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Less Australians buy soap brands as supermarket labels grow

Roy Morgan Research has found that the proportion of Australians who buy soap in an average four-week period has shrunk almost 10% over the last five years, while supermarket house brands have grown to become the fourth most popular soap brand.

The latest data from Roy Morgan shows that after four consecutive annual declines, just 52.8% of Australians aged over 14 years said they purchased bath or toilet soap in an average four weeks in the year to June 2014, down from 58.6% in 2010 (Source: Roy Morgan Single Source, July 2009–June 2014).

In the declining market, Dove managed to maintain a purchase level of around 1 in 8 Australians to overtake Palmolive as the country’s most popular soap in the past year. Palmolive has declined from 13.9% in 2010 to 11.9% now, with only half a percentage point in it for the lead, Roy Morgan Research said.

Of the top five brands, Country Life has suffered the biggest decline over the period, from 10.2% in 2010 to 6.9% now, but remains in third place, ahead of Imperial Leather (5.1%, down 1.5% points) and Lux (4.2%, down 1% point).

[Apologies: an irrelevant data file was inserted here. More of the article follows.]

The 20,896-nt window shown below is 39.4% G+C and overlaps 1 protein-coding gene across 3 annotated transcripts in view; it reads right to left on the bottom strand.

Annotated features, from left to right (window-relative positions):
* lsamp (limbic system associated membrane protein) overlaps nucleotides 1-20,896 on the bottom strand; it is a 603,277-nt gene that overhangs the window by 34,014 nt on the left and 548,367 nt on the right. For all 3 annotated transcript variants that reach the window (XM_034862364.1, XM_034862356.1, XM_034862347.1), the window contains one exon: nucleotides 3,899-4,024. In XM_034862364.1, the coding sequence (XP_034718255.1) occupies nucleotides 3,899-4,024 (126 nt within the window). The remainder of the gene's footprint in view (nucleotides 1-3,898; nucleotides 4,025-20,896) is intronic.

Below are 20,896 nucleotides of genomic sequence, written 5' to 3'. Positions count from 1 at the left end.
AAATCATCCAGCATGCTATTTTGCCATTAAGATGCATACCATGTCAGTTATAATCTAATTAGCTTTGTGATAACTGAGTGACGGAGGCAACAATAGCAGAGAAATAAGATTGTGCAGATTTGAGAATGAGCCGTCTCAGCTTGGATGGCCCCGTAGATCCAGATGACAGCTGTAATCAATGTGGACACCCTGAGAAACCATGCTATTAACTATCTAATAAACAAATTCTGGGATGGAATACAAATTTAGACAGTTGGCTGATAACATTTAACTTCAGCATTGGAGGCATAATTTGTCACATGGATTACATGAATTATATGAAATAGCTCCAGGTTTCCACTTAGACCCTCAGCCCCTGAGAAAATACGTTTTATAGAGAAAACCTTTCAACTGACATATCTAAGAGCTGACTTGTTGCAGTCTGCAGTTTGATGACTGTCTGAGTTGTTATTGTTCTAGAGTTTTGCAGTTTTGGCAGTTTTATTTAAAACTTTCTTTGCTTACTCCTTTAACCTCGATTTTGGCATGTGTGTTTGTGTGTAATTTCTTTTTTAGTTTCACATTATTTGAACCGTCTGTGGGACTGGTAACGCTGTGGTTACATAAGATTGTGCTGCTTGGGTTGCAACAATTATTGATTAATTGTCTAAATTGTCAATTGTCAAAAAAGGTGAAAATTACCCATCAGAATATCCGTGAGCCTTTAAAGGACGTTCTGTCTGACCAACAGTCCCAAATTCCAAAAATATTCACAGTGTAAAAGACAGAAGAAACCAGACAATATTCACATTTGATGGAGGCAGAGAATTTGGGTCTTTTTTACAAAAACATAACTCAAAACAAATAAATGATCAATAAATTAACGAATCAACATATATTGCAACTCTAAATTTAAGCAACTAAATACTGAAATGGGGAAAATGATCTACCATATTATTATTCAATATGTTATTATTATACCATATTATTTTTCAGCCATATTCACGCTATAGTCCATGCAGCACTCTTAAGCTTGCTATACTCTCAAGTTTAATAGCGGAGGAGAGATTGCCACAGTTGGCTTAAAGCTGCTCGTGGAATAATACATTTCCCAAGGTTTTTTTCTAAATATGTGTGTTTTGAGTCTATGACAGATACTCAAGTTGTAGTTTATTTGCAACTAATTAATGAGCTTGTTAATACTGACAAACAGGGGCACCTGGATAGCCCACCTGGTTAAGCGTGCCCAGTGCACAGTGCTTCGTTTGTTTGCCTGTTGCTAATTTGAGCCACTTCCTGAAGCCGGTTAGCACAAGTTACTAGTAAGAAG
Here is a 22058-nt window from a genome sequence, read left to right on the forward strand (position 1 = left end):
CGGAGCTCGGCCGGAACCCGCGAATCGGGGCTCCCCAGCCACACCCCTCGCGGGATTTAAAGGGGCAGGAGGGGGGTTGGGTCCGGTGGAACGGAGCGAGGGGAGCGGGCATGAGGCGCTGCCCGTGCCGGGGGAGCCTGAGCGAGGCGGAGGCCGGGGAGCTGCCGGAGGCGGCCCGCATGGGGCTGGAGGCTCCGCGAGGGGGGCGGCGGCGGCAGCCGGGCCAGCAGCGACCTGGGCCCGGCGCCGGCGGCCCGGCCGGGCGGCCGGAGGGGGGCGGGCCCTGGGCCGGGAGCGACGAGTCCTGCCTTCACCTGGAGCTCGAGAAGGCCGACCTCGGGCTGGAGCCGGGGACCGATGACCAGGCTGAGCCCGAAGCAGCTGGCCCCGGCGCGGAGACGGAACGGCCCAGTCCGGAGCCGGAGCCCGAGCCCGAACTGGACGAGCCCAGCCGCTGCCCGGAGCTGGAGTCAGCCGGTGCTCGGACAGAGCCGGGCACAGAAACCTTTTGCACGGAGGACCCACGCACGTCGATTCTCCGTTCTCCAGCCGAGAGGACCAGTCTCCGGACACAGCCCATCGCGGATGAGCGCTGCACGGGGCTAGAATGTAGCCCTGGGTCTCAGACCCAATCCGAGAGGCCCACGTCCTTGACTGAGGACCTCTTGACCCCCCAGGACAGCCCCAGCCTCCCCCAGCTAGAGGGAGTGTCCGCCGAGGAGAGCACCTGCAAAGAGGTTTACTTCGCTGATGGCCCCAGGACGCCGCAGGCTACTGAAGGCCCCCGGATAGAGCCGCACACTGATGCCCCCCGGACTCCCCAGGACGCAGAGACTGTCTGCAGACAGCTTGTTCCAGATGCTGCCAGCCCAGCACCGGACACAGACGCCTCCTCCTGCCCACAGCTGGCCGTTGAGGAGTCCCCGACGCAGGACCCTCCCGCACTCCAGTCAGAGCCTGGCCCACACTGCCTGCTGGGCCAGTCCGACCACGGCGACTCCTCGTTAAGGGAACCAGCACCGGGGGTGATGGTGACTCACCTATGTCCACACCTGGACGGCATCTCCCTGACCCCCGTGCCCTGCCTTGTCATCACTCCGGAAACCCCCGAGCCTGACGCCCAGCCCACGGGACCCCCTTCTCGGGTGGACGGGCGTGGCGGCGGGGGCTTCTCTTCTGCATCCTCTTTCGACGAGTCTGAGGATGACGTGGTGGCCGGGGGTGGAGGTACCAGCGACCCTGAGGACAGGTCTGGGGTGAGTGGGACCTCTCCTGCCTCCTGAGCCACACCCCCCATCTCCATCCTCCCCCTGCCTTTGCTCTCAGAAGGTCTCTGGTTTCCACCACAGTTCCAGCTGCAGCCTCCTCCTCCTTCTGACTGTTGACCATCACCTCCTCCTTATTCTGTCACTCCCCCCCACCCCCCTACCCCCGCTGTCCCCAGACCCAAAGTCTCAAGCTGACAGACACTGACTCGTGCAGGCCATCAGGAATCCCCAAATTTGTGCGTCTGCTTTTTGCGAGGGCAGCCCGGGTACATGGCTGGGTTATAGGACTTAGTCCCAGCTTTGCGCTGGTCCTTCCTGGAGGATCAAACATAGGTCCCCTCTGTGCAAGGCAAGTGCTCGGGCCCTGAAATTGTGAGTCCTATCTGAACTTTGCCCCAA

The combined penetration of supermarket brands has grown every year since 2010. These are now purchased by 6.4% of Australians in an average four week period (up 1%).

Angela Smith, group account director – Consumer Products, Roy Morgan Research, said that although fewer Australians are buying soap, there has been some growth in the proportion purchasing shower gel or body wash, while liquid hand wash has been fairly steady over the last few years.

“Only a few of the smaller players are up or steady, including Neutrogena, Nivea, Priya and Simple,” she said.

One Response to Less Australians buy soap brands as supermarket labels grow

  1. Sjk May 21, 2017 at 5:21 pm #

    Y’know, handcrafted soaps. Just sayin’.

    People have wised up to the fact that commercial soaps are made up of very drying detergents and an assortment of chemicals (contrary to their false and fancy advertising) and NOT saponified oils, so that’s where the ‘missing’ market is going – to handcrafted soapmakers.

    Handcrafted soaps retain all of the natural glycerine created during the saponification process which means they don’t last as long as a rock hard bar of chemical detergent soap, but they’re oh so much gentler and healthier for skin.

    Then again, there’s another – and growing – group of people who are choosing to avoid soaps entirely.

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